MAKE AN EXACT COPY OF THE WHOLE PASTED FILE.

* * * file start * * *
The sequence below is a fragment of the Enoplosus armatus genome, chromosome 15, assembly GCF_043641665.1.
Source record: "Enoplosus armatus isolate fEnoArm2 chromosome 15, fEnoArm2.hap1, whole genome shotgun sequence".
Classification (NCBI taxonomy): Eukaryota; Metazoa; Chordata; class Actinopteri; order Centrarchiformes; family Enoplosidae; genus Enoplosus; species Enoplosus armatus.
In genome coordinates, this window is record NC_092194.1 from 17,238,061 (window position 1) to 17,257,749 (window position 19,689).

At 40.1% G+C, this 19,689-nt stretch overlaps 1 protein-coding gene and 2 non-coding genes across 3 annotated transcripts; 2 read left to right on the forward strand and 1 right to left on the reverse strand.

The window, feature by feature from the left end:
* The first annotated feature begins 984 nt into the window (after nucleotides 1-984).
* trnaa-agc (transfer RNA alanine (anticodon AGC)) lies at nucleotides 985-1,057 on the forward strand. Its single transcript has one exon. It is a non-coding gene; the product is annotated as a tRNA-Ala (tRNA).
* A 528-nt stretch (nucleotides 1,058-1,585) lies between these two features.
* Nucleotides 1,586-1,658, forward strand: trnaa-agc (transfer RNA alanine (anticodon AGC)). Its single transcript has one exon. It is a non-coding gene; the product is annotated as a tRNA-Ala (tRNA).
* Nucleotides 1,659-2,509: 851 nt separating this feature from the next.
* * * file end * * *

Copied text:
The sequence below is a fragment of the Enoplosus armatus genome, chromosome 15, assembly GCF_043641665.1.
Source record: "Enoplosus armatus isolate fEnoArm2 chromosome 15, fEnoArm2.hap1, whole genome shotgun sequence".
Classification (NCBI taxonomy): Eukaryota; Metazoa; Chordata; class Actinopteri; order Centrarchiformes; family Enoplosidae; genus Enoplosus; species Enoplosus armatus.
In genome coordinates, this window is record NC_092194.1 from 17,238,061 (window position 1) to 17,257,749 (window position 19,689).

At 40.1% G+C, this 19,689-nt stretch overlaps 1 protein-coding gene and 2 non-coding genes across 3 annotated transcripts; 2 read left to right on the forward strand and 1 right to left on the reverse strand.

The window, feature by feature from the left end:
* The first annotated feature begins 984 nt into the window (after nucleotides 1-984).
* trnaa-agc (transfer RNA alanine (anticodon AGC)) lies at nucleotides 985-1,057 on the forward strand. Its single transcript has one exon. It is a non-coding gene; the product is annotated as a tRNA-Ala (tRNA).
* A 528-nt stretch (nucleotides 1,058-1,585) lies between these two features.
* Nucleotides 1,586-1,658, forward strand: trnaa-agc (transfer RNA alanine (anticodon AGC)). Its single transcript has one exon. It is a non-coding gene; the product is annotated as a tRNA-Ala (tRNA).
* Nucleotides 1,659-2,509: 851 nt separating this feature from the next.